The Grand Piano  is an experiment in collective autobiography written collaboratively by ten poets associated with the rise of Language Poetry in the San Francisco Bay Area. The work was published in ten volumes from 2006 to 2011.

 The dialogues presented here were composed for Grand Piano performances in the SF Bay Area. Kit Robinson chose a passage from one of his Grand Piano sections, and I responded to it with a passage from one of my own sections. The dialogue with Lyn Hejinian proceeded in the same manner, except that in this case I began it.

T O M    M A N D E L     G R A N D   P I A N O    D I A L O G U E S

A N N E X    P R E S S    2 0 1 5

with Kit Robinson

KIT: According to Victor Shklovsky, in order to write about love one must write about everything not about love.

TOM: Desire is that – whatever – wanting to be satisfied. There is no desire without objectification. I see the pigeon on the city street court a crack in the sidewalk.

KIT: As one story leads to the next, plots & subplots hinging & depending from one another in an elaboration of imaginary relationships, events cascade across time until suddenly the man’s hand jerks forward & knocks over a glass of wine, staining the white tablecloth.

TOM: You were reading Shklovsky, I was reading Bataille.

KIT: Did you think money grew on trees?

TOM: I think history is a series of repetitions, each of which we nonetheless greet with surprise, convinced somehow, in the face of the same thing over & over, that something new has happened.

KIT: Benjamin wrote of the Jewish tradition that each moment may signify the arrival of the Messiah, so that history is shot through with chips of messianic time.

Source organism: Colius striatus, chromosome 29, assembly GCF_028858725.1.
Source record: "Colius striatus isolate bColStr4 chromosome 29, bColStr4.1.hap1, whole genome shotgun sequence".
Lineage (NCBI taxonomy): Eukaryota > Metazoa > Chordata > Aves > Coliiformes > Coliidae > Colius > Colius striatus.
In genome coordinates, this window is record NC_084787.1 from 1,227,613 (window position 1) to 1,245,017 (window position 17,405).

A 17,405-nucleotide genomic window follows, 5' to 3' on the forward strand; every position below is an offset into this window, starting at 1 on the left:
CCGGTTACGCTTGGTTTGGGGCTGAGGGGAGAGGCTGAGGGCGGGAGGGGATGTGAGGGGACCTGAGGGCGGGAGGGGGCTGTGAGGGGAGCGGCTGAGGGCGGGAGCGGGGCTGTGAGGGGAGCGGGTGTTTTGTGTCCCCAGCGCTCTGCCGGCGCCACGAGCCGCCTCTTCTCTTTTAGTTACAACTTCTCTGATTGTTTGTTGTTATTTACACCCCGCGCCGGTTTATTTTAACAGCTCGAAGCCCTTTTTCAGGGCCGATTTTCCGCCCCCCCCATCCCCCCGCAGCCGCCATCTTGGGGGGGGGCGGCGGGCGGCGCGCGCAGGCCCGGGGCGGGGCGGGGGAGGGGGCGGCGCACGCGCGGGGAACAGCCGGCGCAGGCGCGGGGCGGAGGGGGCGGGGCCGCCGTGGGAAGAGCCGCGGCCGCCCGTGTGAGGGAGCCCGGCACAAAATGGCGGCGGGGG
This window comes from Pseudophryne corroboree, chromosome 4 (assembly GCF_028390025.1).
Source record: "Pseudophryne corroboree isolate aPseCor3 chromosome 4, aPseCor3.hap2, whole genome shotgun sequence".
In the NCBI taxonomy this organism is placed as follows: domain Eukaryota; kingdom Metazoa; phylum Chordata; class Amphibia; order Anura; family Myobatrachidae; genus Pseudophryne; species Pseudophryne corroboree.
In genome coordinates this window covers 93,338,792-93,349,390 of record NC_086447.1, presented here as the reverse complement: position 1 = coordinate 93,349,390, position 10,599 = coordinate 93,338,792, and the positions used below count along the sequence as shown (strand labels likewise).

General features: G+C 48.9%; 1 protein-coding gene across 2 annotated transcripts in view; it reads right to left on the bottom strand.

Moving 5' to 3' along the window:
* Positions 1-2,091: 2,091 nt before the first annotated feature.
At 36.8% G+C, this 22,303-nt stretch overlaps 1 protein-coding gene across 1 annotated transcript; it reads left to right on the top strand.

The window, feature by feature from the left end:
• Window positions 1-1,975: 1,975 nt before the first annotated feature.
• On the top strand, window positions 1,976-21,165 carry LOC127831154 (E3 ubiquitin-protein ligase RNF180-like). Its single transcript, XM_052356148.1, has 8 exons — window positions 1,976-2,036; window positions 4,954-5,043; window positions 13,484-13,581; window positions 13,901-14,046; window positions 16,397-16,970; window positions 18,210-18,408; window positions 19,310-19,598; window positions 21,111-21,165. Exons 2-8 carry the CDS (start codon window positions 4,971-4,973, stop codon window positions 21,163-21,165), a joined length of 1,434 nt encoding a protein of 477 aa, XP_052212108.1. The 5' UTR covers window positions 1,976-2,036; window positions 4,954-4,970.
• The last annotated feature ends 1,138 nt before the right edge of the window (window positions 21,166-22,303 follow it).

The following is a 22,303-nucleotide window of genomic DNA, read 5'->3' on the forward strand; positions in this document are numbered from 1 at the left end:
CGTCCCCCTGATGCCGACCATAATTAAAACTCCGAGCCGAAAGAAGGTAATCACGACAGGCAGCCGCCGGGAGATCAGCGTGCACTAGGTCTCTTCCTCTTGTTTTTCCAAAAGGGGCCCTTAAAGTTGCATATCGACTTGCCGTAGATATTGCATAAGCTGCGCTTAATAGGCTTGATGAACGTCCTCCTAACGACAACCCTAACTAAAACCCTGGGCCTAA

TOM: We cannot shed the light that falls on us.

KIT: I think back a quarter century, Tom, when a quarter was worth something, well, not really, when the century was twentieth, & upside down just looked like right side up to us.

TOM: Literature is a great sailing ship. We writers imagine that we man her sails; we are the wind that fills them. But we are the waves she cuts across, no more.

KIT: & who, just exactly, is speaking?

TOM: Facts are fractal. There can be no such “movement” as LANGUAGE POETRY.


with  Lyn Hejinian

TOM: It’s possible to have a lot of confidence, even to be effective in the world, without much sense of purpose.

LYN: Those are the things we can work with, seeing them as precisely that—what one has to work with.

TOM: Political thought interrupts other thinking.

LYN: Imagination is turned to the present; it is the present moment that wants expanding.

TOM: The walls of Fred Hampton’s apartment were marked by hundreds of bullet holes. We walked on boards that lay across puddles of blood.

LYN: the stiff geometric youngster of suicide seems to have bartered away something in exchange for the beauty of heroism.

TOM: Each of us knows the answer in advance; to think is to be an ideologist.

LYN: One imagines one has somehow been misled, taken, or gotten lost.

TOM: Taxonomy is simple, transparent; it only shows itself to reward your attention.

LYN: The epic is monumental; the saga is long, a testimony to powerlessness.

TOM: The older I get, I need to lean in close to read the writing on the wall.

LYN: A gust is already blowing aside the curtain over the bed.

TOM: This is how I understand the phrase “the person who makes,” who arises in the identification, as a source of attraction, an occasion for desire, someone to love.

LYN: The characters include “Vice President Boynton, who kicks chairs when he gets mad & “hopes to do a swan dive into your conscience.”

TOM: Famously, after a symphonic work ends, the hall reverberates with silence. Then there is applause.

LYN: & then she told her mother, “Mother, take him home & make him rest.”